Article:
As I get older and more crotchety, I’m less tolerant of things that annoy me. In an earlier post (There’s no business like shoe business), I compared today’s styles in high heels to the 21st century’s version of foot binding. I’d now like to include bras in that category. All Boomer Broads agree that the “girls” need bra1support. We understand that. But why does that support have to be designed solely for the eye of the beholder not the wearer. Why do bras have to be itchy, scratchy, binding, pinching and otherwise uncomfortable. Whoever said the girls have to be separately displayed and in an upright position, in see-through lace structurally engineered with no consideration for comfort.

In my younger days I could get away with fitted camisoles alone so I didn’t have to deal with underwire pinch or slippage. There was no pressure on my ribcage bra3and no clasps or other accoutrements to detract from a smooth tee shirt. Then, menopause hit, along with a few extra pounds and my upper body has been a work in progress ever since. I hate wearing a bra – plain and simple. When I’ve been out all day, I can’t wait to get home and rip the thing off. I gave up on underwires a few years ago because they were always pinching and shifting. But even the wireless soft cups put uncomfortable pressure on your ribcage and across the back. Au naturel feels so much better. Many stretch athletic bras approach some level of comfort but still put vice-like pressure on the ribcage and back.

I once fell for the myth at all my problems would be solved once I invested in a good quality European bra. So I dropped $200.00 on a delicate black lace number, made in France. When I test drove it in the store it felt fine but after a couple of hours on the highway of life my upper body felt like it was being attacked by tiny fire ants. Most of the European bras place the straps on the outer edge of your shoulders. Unless you’re built like a linebacker, those straps are constantly sliding off.

And don’t tell me to go and get properly fitted. Every store I go to for a ‘professional’ fitting  gives me a different number and cup size. There’s no consistency in the design and manufacturing of bras or guarantee of satisfaction in the measurement techniques. The ultimate design for comfort for me is a full tank-style top with extra Lycra lining across the bust area to keep the girls in place. I have no objection to a uni-boob although I seem to be in the minority. I’ve surveyed my inner circle of Boomer Broads for their position on the issue and only one person could say her bras were comfortable. The majority of us hate them and go without whenever we can. Many times, I’ve had to run and make myself decent when unexpected company drops by lest they witness the questionable sight of an old lady enjoying her body’s freedom.

Bras are expensive, for the most part uncomfortable and the cause of much frustration. It’s hard to believe we were once so proud to shed our little-girl undershirts for our first training bra. Little did we know we’d spend the rest of our lives in binding servitude. There has to be a better way. I’d burn them all but I have too much invested in them. So I’ll just soldier on, complaining and grumbling about it ’til death do us part, at which time I’ll be blissfully free of the bands that bind.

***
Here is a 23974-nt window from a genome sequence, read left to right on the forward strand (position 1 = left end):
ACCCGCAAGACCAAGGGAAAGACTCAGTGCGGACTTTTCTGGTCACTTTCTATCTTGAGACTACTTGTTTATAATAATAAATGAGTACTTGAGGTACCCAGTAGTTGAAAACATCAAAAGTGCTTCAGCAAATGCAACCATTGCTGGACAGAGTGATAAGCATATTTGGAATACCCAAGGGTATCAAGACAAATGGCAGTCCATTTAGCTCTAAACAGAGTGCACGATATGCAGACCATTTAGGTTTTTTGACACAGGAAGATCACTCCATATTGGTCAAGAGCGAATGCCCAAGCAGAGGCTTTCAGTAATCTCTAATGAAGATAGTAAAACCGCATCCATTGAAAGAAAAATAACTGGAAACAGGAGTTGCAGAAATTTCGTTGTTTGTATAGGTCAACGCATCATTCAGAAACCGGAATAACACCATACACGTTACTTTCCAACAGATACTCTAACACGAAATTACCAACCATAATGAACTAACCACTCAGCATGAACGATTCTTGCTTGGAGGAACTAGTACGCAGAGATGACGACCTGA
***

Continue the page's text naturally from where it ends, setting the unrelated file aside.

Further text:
Lynda Davis

As an early Baby Boomer, born in 1947, it seems to me that as we approach our retirement years, Boomers have gone from being the energy driving our nation to slowly becoming invisible. We risk losing our identity as society remains stubbornly youth-centric. And the irony is that Gen Xers and Ys are not the majority; we are. BOOMERBROADcast is my platform for being the voice of Baby Boomers, women in particular. We've generated a lot of changes over the decades but there's still a long way to go. After a 40-year career in the corporate world, I've taken up expressing the observations and concerns of our generation. Instead of pounding the pavement in my bellbottoms with a cardboard sign, I'm pounding my laptop (I learned to type on a manual typewriter and old habits die hard). If you have issues or concerns you would like voiced or have comments on what I've voiced, I'd love to hear from you. We started breaking the rules in the sixties and now that we're in our sixties it's no time to become complacent. Hope you'll stay tuned and if you like BOOMERBROADcast, share it with your friends. Let's rock n' roll! If you would like to be notified whenever I publish a new posting, click on the little blue box in the lower right of your screen that says +Follow→ Lynda Davis

This Post Has 2 Comments

  1. Great article Lynda and well said! I totally agree!

  2. Once again you hit the nail right on the head. I had to laugh at you removing your bra as soon as you return home. SO DO I. My biggest complaint is falling straps. I feel like such a nerd reaching into or under my clothes to make an adjustment which I seem to be doing all day long.

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